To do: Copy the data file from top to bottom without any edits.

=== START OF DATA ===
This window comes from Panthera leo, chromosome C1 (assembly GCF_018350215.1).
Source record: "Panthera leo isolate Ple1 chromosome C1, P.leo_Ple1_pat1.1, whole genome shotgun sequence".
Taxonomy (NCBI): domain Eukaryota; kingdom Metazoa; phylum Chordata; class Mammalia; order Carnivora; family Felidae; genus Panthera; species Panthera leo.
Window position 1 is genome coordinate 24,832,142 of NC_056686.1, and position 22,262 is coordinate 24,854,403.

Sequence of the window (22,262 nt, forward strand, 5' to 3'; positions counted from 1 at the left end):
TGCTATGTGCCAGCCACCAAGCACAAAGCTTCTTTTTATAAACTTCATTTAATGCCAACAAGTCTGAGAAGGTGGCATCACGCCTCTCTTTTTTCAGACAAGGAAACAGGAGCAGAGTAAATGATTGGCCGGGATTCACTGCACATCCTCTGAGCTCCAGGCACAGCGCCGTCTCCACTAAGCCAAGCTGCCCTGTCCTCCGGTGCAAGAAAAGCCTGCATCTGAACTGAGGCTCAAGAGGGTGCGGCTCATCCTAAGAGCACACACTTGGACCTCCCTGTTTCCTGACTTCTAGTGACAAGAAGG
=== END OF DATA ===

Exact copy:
This window comes from Panthera leo, chromosome C1 (assembly GCF_018350215.1).
Source record: "Panthera leo isolate Ple1 chromosome C1, P.leo_Ple1_pat1.1, whole genome shotgun sequence".
Taxonomy (NCBI): domain Eukaryota; kingdom Metazoa; phylum Chordata; class Mammalia; order Carnivora; family Felidae; genus Panthera; species Panthera leo.
Window position 1 is genome coordinate 24,832,142 of NC_056686.1, and position 22,262 is coordinate 24,854,403.

Sequence of the window (22,262 nt, forward strand, 5' to 3'; positions counted from 1 at the left end):
TGCTATGTGCCAGCCACCAAGCACAAAGCTTCTTTTTATAAACTTCATTTAATGCCAACAAGTCTGAGAAGGTGGCATCACGCCTCTCTTTTTTCAGACAAGGAAACAGGAGCAGAGTAAATGATTGGCCGGGATTCACTGCACATCCTCTGAGCTCCAGGCACAGCGCCGTCTCCACTAAGCCAAGCTGCCCTGTCCTCCGGTGCAAGAAAAGCCTGCATCTGAACTGAGGCTCAAGAGGGTGCGGCTCATCCTAAGAGCACACACTTGGACCTCCCTGTTTCCTGACTTCTAGTGACAAGAAGG